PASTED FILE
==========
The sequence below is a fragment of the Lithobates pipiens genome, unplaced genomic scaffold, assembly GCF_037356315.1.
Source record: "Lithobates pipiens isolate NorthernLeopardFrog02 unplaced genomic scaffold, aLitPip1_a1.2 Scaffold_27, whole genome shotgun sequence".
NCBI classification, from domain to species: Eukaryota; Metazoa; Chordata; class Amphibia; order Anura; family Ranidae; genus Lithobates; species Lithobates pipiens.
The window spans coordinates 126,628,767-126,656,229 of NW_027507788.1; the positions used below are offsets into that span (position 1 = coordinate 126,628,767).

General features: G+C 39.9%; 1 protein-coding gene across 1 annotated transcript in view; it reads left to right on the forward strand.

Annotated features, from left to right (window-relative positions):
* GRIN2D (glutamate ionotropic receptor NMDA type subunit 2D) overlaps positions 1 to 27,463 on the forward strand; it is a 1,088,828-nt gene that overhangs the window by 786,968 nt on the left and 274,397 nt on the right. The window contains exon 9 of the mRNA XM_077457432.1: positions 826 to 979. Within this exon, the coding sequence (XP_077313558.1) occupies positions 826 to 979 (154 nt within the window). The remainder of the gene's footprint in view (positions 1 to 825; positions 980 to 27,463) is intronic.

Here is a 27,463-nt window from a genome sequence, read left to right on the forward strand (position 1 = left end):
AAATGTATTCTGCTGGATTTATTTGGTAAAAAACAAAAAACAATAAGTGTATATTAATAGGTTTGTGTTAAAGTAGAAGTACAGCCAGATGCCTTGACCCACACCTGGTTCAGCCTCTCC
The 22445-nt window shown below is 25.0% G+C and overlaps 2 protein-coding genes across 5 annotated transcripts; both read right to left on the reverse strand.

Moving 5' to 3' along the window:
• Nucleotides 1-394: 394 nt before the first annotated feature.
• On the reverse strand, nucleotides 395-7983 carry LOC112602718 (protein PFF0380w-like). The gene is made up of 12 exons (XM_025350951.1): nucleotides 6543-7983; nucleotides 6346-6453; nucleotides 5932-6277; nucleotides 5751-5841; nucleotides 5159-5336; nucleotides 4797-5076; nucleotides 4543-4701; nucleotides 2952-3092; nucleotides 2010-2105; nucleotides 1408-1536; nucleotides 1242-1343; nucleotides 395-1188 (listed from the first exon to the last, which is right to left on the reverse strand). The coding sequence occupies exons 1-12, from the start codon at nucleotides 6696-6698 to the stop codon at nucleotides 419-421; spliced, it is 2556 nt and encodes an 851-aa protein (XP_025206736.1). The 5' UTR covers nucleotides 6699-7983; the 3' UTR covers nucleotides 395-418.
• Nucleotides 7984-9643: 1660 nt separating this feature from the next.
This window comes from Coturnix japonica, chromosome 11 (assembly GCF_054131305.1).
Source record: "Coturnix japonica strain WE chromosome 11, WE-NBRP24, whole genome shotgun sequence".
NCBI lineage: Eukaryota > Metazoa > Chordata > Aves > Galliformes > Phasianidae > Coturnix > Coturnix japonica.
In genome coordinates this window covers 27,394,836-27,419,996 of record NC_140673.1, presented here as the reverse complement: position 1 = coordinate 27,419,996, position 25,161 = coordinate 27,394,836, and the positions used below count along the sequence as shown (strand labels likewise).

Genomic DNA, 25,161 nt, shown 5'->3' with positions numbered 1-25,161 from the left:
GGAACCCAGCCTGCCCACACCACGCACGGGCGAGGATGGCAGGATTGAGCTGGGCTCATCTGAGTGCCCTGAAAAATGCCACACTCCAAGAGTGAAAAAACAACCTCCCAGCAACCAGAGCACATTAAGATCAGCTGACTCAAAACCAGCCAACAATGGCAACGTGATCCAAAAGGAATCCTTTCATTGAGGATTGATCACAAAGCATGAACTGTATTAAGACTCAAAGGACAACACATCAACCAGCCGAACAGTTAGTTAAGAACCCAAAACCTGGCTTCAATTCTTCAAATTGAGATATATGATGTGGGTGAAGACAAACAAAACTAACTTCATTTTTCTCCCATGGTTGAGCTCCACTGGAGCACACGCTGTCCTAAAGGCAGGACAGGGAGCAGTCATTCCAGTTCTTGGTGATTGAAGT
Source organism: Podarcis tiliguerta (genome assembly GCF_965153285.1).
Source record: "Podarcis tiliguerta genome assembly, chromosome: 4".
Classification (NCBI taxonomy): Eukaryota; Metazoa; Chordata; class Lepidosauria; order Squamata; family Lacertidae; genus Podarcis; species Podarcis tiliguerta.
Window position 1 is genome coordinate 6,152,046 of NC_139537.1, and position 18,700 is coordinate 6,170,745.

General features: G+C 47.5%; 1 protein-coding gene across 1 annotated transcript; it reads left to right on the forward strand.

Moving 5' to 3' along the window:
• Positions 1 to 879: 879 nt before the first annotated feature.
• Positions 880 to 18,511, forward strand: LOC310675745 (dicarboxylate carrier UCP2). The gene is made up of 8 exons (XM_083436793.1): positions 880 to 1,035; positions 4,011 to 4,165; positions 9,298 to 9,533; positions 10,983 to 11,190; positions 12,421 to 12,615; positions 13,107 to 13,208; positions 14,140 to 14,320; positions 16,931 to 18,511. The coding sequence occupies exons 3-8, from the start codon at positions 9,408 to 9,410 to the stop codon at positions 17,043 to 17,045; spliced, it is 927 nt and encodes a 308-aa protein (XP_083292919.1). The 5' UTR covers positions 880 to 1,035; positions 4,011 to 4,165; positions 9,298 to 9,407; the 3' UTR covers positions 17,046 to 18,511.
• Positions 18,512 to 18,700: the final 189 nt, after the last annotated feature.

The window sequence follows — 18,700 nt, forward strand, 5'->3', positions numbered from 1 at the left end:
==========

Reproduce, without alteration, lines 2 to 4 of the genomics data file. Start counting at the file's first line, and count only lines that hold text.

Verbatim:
Source record: "Lithobates pipiens isolate NorthernLeopardFrog02 unplaced genomic scaffold, aLitPip1_a1.2 Scaffold_27, whole genome shotgun sequence".
NCBI classification, from domain to species: Eukaryota; Metazoa; Chordata; class Amphibia; order Anura; family Ranidae; genus Lithobates; species Lithobates pipiens.
The window spans coordinates 126,628,767-126,656,229 of NW_027507788.1; the positions used below are offsets into that span (position 1 = coordinate 126,628,767).